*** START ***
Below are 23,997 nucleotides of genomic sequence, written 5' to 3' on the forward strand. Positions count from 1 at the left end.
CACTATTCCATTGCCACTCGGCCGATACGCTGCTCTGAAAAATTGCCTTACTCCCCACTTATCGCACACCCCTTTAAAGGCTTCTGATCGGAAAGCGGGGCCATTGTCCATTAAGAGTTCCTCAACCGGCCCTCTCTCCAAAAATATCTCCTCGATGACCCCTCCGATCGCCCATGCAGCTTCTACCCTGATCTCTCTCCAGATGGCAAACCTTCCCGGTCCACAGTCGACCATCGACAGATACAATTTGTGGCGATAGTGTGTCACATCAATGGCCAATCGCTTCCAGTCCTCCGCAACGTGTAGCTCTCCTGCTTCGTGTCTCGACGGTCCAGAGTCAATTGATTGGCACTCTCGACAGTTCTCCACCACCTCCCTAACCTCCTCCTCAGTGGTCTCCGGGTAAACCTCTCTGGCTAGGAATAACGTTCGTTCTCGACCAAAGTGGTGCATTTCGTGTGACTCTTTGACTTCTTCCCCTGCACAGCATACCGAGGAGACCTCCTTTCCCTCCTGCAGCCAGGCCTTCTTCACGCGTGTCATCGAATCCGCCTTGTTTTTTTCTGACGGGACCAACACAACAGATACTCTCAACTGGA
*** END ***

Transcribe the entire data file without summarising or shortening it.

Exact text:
Below are 23,997 nucleotides of genomic sequence, written 5' to 3' on the forward strand. Positions count from 1 at the left end.
CACTATTCCATTGCCACTCGGCCGATACGCTGCTCTGAAAAATTGCCTTACTCCCCACTTATCGCACACCCCTTTAAAGGCTTCTGATCGGAAAGCGGGGCCATTGTCCATTAAGAGTTCCTCAACCGGCCCTCTCTCCAAAAATATCTCCTCGATGACCCCTCCGATCGCCCATGCAGCTTCTACCCTGATCTCTCTCCAGATGGCAAACCTTCCCGGTCCACAGTCGACCATCGACAGATACAATTTGTGGCGATAGTGTGTCACATCAATGGCCAATCGCTTCCAGTCCTCCGCAACGTGTAGCTCTCCTGCTTCGTGTCTCGACGGTCCAGAGTCAATTGATTGGCACTCTCGACAGTTCTCCACCACCTCCCTAACCTCCTCCTCAGTGGTCTCCGGGTAAACCTCTCTGGCTAGGAATAACGTTCGTTCTCGACCAAAGTGGTGCATTTCGTGTGACTCTTTGACTTCTTCCCCTGCACAGCATACCGAGGAGACCTCCTTTCCCTCCTGCAGCCAGGCCTTCTTCACGCGTGTCATCGAATCCGCCTTGTTTTTTTCTGACGGGACCAACACAACAGATACTCTCAACTGGA